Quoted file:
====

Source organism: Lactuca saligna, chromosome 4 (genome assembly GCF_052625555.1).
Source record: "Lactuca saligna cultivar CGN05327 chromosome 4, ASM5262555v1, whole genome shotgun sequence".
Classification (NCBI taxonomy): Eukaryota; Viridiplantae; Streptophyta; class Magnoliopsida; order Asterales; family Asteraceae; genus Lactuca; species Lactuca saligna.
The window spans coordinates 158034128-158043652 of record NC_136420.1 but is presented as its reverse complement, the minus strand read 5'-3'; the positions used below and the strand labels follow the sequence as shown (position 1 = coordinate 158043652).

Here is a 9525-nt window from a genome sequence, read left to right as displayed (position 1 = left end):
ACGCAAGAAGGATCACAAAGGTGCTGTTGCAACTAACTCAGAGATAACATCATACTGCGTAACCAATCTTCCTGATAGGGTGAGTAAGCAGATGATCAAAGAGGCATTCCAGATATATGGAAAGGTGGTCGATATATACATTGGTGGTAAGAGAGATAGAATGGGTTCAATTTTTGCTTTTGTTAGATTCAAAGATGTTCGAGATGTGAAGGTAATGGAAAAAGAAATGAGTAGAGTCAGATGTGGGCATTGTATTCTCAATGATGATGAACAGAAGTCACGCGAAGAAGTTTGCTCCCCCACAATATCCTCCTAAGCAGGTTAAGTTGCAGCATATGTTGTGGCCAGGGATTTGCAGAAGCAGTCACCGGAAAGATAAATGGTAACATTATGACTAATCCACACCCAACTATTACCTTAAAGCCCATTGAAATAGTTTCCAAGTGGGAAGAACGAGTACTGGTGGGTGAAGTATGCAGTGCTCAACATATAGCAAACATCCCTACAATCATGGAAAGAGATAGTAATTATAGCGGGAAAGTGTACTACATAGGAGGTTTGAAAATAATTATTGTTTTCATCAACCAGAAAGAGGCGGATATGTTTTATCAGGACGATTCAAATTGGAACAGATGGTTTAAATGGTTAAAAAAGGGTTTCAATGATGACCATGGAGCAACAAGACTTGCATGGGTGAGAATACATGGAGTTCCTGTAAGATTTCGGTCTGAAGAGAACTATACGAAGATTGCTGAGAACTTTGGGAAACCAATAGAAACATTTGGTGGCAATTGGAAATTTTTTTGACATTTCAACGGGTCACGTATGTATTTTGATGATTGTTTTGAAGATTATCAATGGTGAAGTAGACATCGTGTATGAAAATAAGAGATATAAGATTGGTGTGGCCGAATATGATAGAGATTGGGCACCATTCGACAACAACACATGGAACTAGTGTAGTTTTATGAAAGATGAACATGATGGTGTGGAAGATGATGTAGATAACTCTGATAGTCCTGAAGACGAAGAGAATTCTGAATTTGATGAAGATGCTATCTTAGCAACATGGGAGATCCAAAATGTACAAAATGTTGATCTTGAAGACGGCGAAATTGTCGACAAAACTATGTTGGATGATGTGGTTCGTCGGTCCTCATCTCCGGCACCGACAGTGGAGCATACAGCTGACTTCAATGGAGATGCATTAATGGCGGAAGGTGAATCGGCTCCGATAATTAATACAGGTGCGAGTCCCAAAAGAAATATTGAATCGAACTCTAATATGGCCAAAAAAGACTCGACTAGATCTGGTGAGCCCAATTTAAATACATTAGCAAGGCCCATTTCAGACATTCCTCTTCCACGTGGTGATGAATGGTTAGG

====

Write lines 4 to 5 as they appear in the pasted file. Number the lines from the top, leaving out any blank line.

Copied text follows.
The window spans coordinates 158034128-158043652 of record NC_136420.1 but is presented as its reverse complement, the minus strand read 5'-3'; the positions used below and the strand labels follow the sequence as shown (position 1 = coordinate 158043652).

Here is a 9525-nt window from a genome sequence, read left to right as displayed (position 1 = left end):